3 Questions Every Manager Should Ask

​As a manager, you’re responsible for teaching your reports new skills, and helping them develop professionally to unlock their ...

​As a manager, you’re responsible for teaching your reports new skills, and helping them develop professionally to unlock their potential in their current position.

It’s a big role—and it can be even more challenging when they have different work styles, goals, and abilities from yours.

How can you bridge the gap? Asking good questions makes a difference. These three let you figure out what your employees are thinking, struggling with, and hoping to achieve.

1. “What’s your take?”

When your reports come to you with an issue or request, your first instinct probably is to tell them what to do.

However, you’ll miss a valuable opportunity to help them grow. They’ll learn more if they develop a solution or answer by themselves—with encouragement from you, of course.

Let’s say you’re a sales manager, and one of your reps, Samantha, says, “I’m having trouble with this part of the sales process. What do you recommend?”

Rather than immediately saying, “Do such and such,” turn the question around and ask, “What are your ideas?”

This exercise will empower Samantha, make her more independent, and solve her problem in one fell swoop.

2. “Have you tried…?”

Sometimes it isn’t feasible to allow your employee to find an answer on their own. Maybe it’s a time-sensitive issue or simply a very high-stakes situation. In any case, you need to give them directions right away.

But, for the best results, don’t phrase your directions as a statement. Your report might reply, “Oh, yeah, I’ve already done that, and it didn’t work [for this reason].”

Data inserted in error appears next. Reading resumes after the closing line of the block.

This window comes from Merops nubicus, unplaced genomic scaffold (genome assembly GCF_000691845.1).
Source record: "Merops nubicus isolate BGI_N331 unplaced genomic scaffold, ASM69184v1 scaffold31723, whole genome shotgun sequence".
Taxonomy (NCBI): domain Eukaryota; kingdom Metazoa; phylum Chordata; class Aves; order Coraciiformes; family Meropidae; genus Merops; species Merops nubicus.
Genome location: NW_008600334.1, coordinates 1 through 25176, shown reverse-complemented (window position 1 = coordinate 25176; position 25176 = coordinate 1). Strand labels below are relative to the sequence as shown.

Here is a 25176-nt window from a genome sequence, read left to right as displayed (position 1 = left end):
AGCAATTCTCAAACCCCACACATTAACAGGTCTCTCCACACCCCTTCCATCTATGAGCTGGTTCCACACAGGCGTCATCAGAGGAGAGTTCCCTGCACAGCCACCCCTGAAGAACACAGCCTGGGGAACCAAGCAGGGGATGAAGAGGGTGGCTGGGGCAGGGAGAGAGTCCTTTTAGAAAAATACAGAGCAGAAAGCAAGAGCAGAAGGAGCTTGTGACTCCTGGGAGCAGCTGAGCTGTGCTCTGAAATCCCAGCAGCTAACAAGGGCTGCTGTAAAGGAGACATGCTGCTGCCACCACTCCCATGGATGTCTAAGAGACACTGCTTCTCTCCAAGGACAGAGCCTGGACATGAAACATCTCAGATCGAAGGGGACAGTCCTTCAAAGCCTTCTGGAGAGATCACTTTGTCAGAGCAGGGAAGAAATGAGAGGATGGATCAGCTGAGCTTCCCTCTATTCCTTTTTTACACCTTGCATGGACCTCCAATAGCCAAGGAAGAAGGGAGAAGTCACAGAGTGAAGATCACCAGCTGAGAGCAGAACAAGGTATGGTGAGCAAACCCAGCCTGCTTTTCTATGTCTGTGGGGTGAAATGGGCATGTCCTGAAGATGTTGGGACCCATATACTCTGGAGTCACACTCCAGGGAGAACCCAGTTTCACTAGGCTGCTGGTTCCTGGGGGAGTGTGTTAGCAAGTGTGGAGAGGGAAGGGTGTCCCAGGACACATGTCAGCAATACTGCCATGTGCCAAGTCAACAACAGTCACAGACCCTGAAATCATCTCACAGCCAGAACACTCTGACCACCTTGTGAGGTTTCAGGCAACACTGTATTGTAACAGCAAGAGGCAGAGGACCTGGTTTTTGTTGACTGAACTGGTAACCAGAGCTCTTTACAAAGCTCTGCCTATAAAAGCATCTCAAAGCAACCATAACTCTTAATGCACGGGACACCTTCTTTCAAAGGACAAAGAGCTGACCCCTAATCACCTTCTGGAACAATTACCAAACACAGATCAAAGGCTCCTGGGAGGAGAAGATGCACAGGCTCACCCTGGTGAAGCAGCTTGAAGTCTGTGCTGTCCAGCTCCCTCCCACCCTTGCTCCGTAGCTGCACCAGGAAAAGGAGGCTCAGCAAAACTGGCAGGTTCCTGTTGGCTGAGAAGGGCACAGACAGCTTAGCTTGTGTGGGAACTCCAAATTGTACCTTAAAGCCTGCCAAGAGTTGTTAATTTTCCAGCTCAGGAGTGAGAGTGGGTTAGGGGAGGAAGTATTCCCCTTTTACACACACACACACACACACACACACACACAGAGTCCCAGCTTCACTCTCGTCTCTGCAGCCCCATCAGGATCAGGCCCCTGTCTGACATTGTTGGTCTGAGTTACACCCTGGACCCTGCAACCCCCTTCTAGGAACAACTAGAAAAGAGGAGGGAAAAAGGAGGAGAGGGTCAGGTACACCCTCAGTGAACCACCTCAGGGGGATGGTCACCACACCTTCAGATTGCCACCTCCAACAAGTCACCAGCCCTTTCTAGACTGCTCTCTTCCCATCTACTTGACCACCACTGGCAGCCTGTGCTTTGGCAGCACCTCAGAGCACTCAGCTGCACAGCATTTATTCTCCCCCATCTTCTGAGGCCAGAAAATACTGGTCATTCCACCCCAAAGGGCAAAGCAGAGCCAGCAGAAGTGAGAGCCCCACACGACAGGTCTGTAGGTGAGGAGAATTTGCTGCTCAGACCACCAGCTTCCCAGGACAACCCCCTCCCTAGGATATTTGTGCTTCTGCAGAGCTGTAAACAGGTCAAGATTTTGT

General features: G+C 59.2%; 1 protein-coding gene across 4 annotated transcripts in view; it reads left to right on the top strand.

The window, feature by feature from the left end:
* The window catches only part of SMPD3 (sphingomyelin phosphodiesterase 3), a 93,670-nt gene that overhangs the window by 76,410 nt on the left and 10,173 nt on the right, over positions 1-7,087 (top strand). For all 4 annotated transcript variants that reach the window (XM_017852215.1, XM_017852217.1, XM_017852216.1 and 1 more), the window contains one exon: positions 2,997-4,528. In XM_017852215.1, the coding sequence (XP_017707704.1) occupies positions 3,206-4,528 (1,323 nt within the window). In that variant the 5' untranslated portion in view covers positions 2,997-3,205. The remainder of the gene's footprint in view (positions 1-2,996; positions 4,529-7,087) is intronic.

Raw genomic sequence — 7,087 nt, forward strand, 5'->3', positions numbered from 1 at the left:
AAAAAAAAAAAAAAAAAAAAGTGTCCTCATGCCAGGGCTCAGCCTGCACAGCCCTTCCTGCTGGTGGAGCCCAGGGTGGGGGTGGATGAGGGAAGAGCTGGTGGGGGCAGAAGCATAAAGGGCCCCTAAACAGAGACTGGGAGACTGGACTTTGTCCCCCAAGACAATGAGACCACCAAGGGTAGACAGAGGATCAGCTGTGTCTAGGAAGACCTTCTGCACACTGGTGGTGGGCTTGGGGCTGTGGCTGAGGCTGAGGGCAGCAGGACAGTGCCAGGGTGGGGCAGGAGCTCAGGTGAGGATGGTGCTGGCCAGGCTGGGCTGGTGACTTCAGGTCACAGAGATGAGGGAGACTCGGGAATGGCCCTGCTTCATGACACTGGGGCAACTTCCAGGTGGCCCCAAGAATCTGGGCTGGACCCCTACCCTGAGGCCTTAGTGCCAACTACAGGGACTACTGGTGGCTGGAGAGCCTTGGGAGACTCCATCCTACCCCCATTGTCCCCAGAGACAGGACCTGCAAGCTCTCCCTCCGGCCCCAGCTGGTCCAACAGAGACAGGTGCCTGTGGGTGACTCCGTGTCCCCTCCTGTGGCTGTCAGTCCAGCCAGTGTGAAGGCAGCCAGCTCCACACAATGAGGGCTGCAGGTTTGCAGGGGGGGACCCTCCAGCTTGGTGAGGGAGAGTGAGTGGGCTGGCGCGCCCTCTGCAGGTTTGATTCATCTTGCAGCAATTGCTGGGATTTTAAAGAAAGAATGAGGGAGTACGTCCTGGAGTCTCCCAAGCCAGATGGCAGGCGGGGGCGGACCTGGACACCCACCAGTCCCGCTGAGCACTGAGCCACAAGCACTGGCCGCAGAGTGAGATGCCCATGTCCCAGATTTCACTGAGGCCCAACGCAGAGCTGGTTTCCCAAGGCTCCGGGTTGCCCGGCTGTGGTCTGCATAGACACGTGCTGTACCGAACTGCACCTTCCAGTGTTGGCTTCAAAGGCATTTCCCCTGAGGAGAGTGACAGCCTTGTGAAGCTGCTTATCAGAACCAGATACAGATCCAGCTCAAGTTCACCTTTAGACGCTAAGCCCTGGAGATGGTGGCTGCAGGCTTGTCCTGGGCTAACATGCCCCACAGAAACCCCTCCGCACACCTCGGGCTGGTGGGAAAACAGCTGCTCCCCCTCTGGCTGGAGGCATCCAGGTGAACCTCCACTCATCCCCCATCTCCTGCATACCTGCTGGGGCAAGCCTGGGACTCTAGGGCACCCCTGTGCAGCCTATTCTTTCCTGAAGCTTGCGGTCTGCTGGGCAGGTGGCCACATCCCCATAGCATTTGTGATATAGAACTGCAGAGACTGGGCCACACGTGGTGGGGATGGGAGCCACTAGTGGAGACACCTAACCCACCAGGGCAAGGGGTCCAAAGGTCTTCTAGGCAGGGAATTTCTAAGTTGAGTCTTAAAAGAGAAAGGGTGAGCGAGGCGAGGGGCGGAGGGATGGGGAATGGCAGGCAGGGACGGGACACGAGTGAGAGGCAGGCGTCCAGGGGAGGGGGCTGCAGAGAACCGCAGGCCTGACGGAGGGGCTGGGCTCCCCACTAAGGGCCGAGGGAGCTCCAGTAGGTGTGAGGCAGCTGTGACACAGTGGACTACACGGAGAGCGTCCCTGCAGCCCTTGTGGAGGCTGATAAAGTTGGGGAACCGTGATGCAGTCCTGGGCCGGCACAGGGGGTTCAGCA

Not only will you lose a little credibility, but some reports will feel uncomfortable challenging you and might just say nothing—meaning they’ll walk away without a solution.

The better approach is asking, “Have you tried X?” If the answer is yes, you can offer another idea. And if the answer is no, say, “That’s what I’d recommend.”

3. “How comfortable are you with your current projects and responsibilities on a scale from one to ten?”

Regularly gauging how challenged your employees feel is an important part of keeping them engaged. When they feel too comfortable—a five or lower on the scale—they’ll get bored. Plus, they won’t be learning anything new, which means you’re limiting their career growth.

When they feel too much out of their comfort zone—an eight or higher—they’ll be stressed, unproductive, and unhappy.

If you ask this question on a monthly basis, you’ll be able to balance their workload so they’re always a six or seven. As an added benefit, your employees will appreciate your concern.